Exhibition explores Pacific Islander narrative

A crowd gathered outside the Associated Student Art Gallery on Thursday evening anticipating the “Being Pacific” exhibition’s opening reception to commence. Each painting, photograph and artifact within the gallery related to a cultural aspect belonging to the Pacific Islander identity. A strong connection to the ocean was evoked in many of the art pieces and in quotes that adorned the walls as a depiction of power and knowledge among Pacific Islanders.

The excitement continued throughout the night as speakers and performers took the spotlight to expand on the Pacific Islander narrative captured in the art exhibit. The public consisted of students and members of the local Asian Pacific Islander community. Art from prominent local artists was displayed.

“A lot of places try to say that they support Pacific Islander Studies or Africana Studies, whatever cultural studies it may be, but they’re actually talking about tokenism,” said gallery curator Topher Maka. “I wanted to create a platform for people to express themselves in their own words and not through other people’s interpretations.”

Many of the speakers read from the Matamai Anthology, which held a collection of stories and poems about the Pacific Islander identity from students of City College of San Francisco and took part of professor David Ga’oupu Palaita’s Pacific Island studies class.

“I think this space alone allows us to tell our stories of who we are, of who we say we are, rather than allowing someone else to tell our stories,” said Kerri Ann Borja, one of the speakers at the exhibit.

Andrew Vai read from his poem “It’s Been 2 Years and Some Months.” The poem described the struggles of being evicted and by the end of the reading Vai was holding back tears. Later he asked the audience to engage in a reading of another poem and had them repeat lines.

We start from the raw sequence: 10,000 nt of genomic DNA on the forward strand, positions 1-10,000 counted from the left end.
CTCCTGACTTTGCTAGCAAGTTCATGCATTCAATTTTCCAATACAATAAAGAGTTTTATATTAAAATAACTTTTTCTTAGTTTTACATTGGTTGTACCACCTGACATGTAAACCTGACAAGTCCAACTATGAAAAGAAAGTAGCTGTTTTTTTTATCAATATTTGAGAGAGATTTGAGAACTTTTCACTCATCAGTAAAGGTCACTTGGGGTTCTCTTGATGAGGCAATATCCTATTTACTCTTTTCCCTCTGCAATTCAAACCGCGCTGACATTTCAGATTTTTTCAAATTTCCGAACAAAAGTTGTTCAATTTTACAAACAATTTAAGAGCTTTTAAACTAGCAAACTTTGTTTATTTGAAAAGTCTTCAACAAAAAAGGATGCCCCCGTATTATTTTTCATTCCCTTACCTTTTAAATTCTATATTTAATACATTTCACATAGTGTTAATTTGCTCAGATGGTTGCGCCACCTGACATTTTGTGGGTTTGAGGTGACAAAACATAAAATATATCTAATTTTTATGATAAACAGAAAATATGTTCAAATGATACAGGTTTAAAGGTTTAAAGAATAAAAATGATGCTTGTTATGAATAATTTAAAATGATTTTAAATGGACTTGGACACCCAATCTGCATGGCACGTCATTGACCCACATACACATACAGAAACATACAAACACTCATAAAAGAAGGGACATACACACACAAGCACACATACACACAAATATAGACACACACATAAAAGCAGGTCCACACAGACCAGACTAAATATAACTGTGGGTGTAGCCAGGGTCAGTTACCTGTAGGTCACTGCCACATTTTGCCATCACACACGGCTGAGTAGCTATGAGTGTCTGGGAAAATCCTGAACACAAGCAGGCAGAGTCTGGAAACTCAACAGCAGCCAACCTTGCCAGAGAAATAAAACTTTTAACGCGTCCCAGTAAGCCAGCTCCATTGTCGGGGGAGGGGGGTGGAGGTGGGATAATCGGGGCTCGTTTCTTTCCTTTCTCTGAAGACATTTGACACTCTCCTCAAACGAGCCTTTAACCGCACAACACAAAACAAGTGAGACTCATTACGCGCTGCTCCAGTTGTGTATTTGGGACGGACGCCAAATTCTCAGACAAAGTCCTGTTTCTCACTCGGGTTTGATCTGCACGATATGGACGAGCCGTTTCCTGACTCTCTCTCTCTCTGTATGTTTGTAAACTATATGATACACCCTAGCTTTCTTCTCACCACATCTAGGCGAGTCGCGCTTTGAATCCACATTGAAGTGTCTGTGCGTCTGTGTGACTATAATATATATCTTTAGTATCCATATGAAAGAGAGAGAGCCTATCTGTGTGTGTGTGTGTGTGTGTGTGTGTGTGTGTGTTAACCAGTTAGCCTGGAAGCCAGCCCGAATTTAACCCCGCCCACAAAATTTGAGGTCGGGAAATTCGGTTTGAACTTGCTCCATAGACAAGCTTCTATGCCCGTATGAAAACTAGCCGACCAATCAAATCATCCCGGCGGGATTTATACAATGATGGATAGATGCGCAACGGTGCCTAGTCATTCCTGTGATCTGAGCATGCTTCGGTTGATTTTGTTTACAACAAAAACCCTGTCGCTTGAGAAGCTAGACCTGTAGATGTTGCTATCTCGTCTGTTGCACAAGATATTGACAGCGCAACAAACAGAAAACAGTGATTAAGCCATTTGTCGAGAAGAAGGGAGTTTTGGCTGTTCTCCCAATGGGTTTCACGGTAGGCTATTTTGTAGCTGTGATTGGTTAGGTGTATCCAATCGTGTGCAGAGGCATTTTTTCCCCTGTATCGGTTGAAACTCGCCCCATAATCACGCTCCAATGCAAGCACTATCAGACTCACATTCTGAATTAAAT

Between the speakers, recent alumnus, Spulu Pacific performed a dynamic dance with flowing, wave-like movements. Later, members of SF State’s Asian Pacific Islanders’ Club announced they were holding talks with President Wong the next day in an effort to expand Pacific Island Studies. Their efforts were also outlined in a letter framed in the gallery, which expressed their involvement in the Ethnic Studies strike and their demands to expand Pacific Islander Studies.

“We demand proper representation within the College of Ethnic Studies, separate from Asian American Studies, resulting in at least a minor,” the letter said.

Similar efforts to expand Pacific Island Studies took place in CCSF where student efforts led to the establishment of a Pacific Island Studies certificate.

“On the seven hills town hall around March, I was one of the folks to speak about the injustice that we’re not represented and to demand that we have Pacific Studies here at SF State,” said Pacific Islanders’ Club member Rex Halafihi, addressing the student-led endeavor to expand Pacific Island Studies at SF State. “Our histories are more than just a week in infusion with Asian American classes and that our histories are as deep and complex as the ocean where we come from.”

“Being Pacific” is on display through Nov. 10.

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